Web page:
For the past three years, an important broker has had its eyes on a prime piece of property that it wants to allocate to multiple tenants to ensure maximum use. However, the “For Lease” sign isn’t on some quiet suburban street, along a beachfront vista, or any physical location at all. It’s posted in front of a small portion of the radiofrequency (RF) spectrum that the broker wants two “renters”—the military and the private sector—to jointly occupy for both of their wireless broadband needs.
The broker is the Federal Communications Commission (FCC), and with help from the National Institute of Standards and Technology (NIST) and other agencies, the FCC will soon make it possible for a 150-megahertz (MHz)-wide section of the RF spectrum to be shared.
“This will be the first time that commercial broadband users share spectrum dynamically with government users, and if it works, the FCC may allocate other currently protected RF bands for shared use,” said Michael Souryal, lead for the spectrum sharing support project within NIST’s Communications Technology Laboratory. “More spectrum sharing could provide less-congested wireless channels for densely populated areas and more reliable connections for advanced communications needs such as 5G wireless and internet of things applications.”
Since 2015, FCC rules have been in place that pave the way for commercial wireless users to employ the commonly called “3.5 Gigahertz (“3.5 GHz”) Band,” or “Innovation Band,” when not needed for its current primary use, offshore radar operations by the U.S. Navy. LTE (long-term evolution) equipment vendors and service providers such as AT&T, Google, Nokia, Qualcomm, Sony and Verizon have been eager to access this band (between 3550 and 3700 MHz) because it will expand product markets and give end users better coverage and higher data rate speeds in a variety of environments where service is traditionally weak.
Under the rules of the FCC-regulated 3.5 GHz Citizens Broadband Radio Service (CBRS), the Navy maintains first right to the band and private use only occurs during its downtimes. Providers and other organizations will be granted access using a three-tier priority allocation structure: (1) incumbent users such as the U.S. Navy, (2) LTE providers and other organizations that pay license fees for the right to share, and (3) general users.
NIST has played a major role in the development of standards, test procedures and certification tools that will allow service providers and other potential users to prove that they can operate in the 3.5 GHz Band under FCC regulations and assure the Navy that the band can be successfully shared without RF interference. Recently, the Wireless Innovation Forum Spectrum Sharing Committee (WINNF SSC) the public-private standards body for the CBRS, approved 10 standards for operating the service, including the algorithm for protecting military incumbent users. A NIST-designed computer reference model of that algorithm will be an integral part of the certification process.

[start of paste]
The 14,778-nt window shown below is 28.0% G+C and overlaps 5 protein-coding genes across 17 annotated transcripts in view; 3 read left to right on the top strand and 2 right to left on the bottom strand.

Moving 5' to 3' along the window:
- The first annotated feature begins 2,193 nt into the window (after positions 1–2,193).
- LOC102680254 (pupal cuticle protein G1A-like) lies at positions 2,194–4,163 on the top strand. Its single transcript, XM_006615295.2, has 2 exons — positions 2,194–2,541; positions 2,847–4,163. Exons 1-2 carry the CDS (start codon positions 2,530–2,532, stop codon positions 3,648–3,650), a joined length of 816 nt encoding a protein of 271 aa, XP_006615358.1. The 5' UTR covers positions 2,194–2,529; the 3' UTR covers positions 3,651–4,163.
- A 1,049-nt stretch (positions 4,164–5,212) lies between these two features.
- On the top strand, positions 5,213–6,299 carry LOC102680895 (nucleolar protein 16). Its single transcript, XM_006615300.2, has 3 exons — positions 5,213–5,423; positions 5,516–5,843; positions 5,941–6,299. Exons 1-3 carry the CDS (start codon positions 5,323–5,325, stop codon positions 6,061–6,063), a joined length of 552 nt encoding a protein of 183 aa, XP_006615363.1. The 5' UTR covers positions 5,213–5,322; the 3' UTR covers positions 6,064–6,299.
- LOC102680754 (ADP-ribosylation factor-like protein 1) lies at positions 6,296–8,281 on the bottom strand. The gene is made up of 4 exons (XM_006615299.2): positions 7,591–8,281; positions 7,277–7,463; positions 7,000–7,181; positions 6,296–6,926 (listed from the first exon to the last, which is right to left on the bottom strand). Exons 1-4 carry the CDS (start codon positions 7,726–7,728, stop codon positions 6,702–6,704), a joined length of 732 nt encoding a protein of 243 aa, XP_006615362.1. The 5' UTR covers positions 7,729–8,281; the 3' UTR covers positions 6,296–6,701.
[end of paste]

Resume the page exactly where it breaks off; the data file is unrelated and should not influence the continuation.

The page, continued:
One example of the NIST model simulates 45,000 LTE smaller-size networks (known as small cells) using the 3.5 GHz Band in the northeastern United States. In response to a simulated need for the band by an offshore Navy vessel, the model calculates which small cells must be shut down and which can continue transmitting. These simulations, along with others modeling wireless networks in other U.S. coastal regions, will allow the FCC to test and evaluate how effectively a commercial LTE provider can share the band with the Navy.
“Dynamic spectrum sharing is poised to revolutionize the industry by unleashing wireless capabilities and performance that have not been possible in conventional licensed or unlicensed spectrum bands,” said Kurt Schaubach, chief technology officer for Federated Wireless. “The efforts of our company, NIST and the other members of the WINNF SSC to establish standards, testing and certification for spectrum sharing are setting the stage for improving wireless service indoors, expanding broadband services to rural areas, and providing private wireless capabilities for industrial users. It’s an outstanding example of public-private collaboration,” he said.